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What the war in Ukraine means


Amid the largely kinetic activity involving Russia’s invasion of Ukraine, many changes to the cyber landscape are occurring. Prior to the military invasion, Putin made cyber appeal overtures to his global adversaries. Over the past week, the cyber tables have turned against him. In addition to Ukraine’s cyber offensive operations, Russia has been hit by cyber attacks from vigilante groups like Anonymous and recruits from around the world.

Moreover, when the banks closed, ATMs in Ukraine quickly ran out of hard currency. Many Ukrainian citizens then turned to cryptocurrency to pay for their gas and groceries. Suddenly, the concept of decentralized finance made sense in a real-life scenario. Central banks do not work. So, without cash, how do we pay for things? Crypto is the answer.

The mysterious hacking collective, Anonymous, has made public overtures against Moscow, promising to attack the Russian state’s cyberinfrastructure. Shortly after their first announcement, Russian government websites began going offline, resulting in a repository of confidential documents from the Ministry of Nuclear Safety in Moscow on the Mega file-sharing site. They have continued their cyber offensive over the past month, striking Russian web assets and Kremlin infrastructure, among other targets.

Anonymous, however, is only part of the international cyber effort against Russia. For example, on February 26, Ukrainian Deputy Prime Minister and Minister of Digital Transformation Mykhailo Fedorov asked for help from security researchers around the world and created the “IT Army of Ukraine”. The IT Army is a group of volunteer cyber warriors mandated through the Telegram chat platform. On the Telegram channel, Ukrainian cyber leaders instruct cyber actors around the world to successfully attack Russian digital assets.

Crypto goes mainstream

Regardless of the outcome of the conflict, the currency shift and fight toward cyberinfrastructure will likely have a lasting impact on domestic and foreign policy.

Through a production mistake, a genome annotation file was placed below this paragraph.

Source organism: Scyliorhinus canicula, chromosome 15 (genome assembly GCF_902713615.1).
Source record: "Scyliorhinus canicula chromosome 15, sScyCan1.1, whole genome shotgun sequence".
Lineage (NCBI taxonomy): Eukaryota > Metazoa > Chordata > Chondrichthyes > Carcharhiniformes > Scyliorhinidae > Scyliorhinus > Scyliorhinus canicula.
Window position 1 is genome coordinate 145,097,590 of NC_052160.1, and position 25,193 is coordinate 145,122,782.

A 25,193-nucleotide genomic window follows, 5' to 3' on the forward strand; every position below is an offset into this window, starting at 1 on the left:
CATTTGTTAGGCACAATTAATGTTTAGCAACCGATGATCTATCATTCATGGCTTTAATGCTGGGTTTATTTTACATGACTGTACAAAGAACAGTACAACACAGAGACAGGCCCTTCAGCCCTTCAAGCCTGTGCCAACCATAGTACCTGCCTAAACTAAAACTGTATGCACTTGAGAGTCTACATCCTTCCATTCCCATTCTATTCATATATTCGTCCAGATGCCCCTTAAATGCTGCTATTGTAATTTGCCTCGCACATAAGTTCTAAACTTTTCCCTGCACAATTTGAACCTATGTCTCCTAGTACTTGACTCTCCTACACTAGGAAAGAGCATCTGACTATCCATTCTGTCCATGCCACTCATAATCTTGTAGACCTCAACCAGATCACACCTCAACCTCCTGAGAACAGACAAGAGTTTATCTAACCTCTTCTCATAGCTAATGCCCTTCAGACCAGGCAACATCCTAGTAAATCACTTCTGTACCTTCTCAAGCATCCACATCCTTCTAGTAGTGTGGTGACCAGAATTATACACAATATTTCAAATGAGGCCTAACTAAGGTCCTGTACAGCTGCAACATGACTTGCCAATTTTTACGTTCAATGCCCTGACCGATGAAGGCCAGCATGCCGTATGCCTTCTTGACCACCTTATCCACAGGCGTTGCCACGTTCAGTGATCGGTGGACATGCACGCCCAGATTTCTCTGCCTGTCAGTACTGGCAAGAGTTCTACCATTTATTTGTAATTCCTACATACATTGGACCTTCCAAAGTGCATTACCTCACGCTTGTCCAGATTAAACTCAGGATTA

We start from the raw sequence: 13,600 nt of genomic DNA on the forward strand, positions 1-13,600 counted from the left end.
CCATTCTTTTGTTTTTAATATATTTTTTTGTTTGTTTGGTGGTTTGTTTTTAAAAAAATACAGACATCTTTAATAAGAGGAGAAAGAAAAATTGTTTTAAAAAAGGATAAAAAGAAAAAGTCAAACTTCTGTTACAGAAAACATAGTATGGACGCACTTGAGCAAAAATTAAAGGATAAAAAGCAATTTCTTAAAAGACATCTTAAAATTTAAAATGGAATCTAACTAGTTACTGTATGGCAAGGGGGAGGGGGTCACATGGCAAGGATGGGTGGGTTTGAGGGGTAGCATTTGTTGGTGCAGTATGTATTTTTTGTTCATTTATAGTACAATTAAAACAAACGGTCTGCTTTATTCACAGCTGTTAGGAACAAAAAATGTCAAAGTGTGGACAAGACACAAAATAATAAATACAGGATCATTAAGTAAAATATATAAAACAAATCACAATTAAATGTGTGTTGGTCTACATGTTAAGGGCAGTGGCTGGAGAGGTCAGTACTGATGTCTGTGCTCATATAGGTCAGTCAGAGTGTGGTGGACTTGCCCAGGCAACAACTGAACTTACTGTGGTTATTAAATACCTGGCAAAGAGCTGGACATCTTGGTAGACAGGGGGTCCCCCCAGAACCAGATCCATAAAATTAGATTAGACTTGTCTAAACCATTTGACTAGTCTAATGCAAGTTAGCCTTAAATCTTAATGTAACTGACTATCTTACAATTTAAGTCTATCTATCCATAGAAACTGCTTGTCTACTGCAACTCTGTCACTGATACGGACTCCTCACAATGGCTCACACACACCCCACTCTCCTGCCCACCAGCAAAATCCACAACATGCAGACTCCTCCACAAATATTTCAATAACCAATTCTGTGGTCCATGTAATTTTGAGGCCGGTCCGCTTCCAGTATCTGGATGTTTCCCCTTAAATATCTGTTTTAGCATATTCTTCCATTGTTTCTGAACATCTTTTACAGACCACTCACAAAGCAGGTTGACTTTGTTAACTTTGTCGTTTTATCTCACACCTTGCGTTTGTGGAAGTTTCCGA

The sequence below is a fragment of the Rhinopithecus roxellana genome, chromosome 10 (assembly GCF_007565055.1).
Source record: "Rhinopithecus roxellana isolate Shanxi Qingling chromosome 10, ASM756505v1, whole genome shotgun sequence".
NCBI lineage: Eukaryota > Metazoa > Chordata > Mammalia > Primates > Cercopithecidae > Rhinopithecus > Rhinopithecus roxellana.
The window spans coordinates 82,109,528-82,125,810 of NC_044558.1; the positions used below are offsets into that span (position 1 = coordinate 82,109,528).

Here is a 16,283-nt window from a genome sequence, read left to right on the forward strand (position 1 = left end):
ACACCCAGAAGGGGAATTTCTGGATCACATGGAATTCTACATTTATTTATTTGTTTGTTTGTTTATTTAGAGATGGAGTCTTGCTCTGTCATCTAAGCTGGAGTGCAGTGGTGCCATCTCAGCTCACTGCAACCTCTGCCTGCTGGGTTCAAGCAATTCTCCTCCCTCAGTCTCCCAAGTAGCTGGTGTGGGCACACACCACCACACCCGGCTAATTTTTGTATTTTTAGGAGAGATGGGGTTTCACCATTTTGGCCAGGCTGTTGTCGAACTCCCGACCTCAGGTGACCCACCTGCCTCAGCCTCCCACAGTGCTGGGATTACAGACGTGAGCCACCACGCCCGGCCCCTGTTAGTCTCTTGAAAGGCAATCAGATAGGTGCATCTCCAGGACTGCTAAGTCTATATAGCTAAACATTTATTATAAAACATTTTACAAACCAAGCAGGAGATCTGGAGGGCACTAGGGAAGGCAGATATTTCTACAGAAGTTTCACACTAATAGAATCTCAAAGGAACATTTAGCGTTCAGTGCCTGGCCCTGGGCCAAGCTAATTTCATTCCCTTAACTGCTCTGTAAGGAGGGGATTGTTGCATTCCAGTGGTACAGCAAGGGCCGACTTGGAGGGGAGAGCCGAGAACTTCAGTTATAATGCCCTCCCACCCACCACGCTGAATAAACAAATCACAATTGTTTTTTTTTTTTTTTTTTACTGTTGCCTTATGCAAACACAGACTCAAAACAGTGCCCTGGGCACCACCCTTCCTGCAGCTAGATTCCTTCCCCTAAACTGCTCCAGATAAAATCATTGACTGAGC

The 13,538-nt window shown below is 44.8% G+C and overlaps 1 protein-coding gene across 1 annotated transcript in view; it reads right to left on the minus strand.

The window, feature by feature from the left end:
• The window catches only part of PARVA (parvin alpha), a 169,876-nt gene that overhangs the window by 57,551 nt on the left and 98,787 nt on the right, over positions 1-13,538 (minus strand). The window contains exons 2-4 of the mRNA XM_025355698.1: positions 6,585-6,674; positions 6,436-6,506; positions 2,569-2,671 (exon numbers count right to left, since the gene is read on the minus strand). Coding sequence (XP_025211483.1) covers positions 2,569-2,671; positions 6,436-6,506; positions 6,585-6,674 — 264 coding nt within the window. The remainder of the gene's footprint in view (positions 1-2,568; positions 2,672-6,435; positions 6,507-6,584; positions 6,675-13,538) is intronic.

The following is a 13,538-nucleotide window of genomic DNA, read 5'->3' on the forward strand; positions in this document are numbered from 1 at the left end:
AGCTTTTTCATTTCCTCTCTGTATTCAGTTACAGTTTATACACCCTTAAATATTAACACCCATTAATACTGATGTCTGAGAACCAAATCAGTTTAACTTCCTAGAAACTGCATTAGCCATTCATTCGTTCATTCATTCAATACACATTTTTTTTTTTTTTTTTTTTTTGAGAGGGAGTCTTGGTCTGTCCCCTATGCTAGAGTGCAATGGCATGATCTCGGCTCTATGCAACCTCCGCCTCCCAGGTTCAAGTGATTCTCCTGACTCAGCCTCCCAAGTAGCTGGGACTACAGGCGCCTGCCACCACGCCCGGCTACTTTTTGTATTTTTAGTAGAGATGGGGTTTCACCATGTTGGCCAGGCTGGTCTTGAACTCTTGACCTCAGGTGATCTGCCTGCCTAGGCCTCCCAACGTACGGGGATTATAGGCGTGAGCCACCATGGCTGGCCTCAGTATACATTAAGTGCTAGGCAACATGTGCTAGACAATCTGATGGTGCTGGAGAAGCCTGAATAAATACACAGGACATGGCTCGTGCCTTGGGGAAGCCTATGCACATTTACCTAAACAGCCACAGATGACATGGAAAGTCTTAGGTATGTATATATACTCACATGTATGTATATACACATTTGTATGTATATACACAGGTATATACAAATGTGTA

The shift to crypto as the currency of choice during conflicts, driven by the collapse or deliberate closure of traditional banking, legitimizes decentralized finance (DeFi). DeFi, as a concept, represents the separation of government, oversight, and financial market politics. Operating under a DeFi model, the federal government has little to no influence over the value and purchasing power of a given currency. In the case of Ukraine, and now in Russia, the lack of stability or control over the financial sector is pushing people to adopt DeFi (cryptocurrencies) to operate. The fundamental impact of using crypto when the financial system is unreliable will have lasting effects in every country. We now have a solid use case.

Cyber-offensive alongside kinetic attacks marks a new and growing tactic to influence traditional warfare. As cybermercenaries step up their attacks, both unilaterally and with the encouragement of the Ukrainian government, the concept of traditional bilateral kinetic warfare is changing dramatically.

Where the Russians can fight back

Meanwhile, the looming threat of a Russian cyber offensive against the United States and NATO is instilling paranoia and fear in state governments and business entities. The role of years of ransomware attacks against the United States and its allies went largely undiscussed. The impact of these attacks could provide key advantages to Russia should it carry out a state-sanctioned cyberattack. The misunderstanding. Most ransomware attacks emanate from Russia, as Russia has granted unofficial amnesty to actors as long as they do not attack Russian assets. This has been further verified in some of the ransomware codes that would not run if the victim’s keyboard was set to Cyrillic.

Ransomware actors systematically steal data from their victims. Whether or not they settle down with a victim, it is safe to assume that they keep copies of the stolen data. Why would they delete it? It is valuable and data storage is cheap. There is probably a Russian state counterpart with the actors that the FSB/GRU has access to or gets a copy of this stolen data. If Russia were to launch a cyberoffensive, this data would prove invaluable. Exabytes of private US and allied, municipal and federal data. Identifiers, systems information, intellectual property, emails, databases and plans.

Another possible outcome of the conflict is future software supply chain attacks. Russian actors have proven their abilities to carry out these sophisticated attacks in the past. Many companies have outsourced part or all of their software development to Ukraine. If Russia had access to software development companies, it would have the raw materials (source code) to carry out more sophisticated and long-term attacks on the software supply chain for the foreseeable future.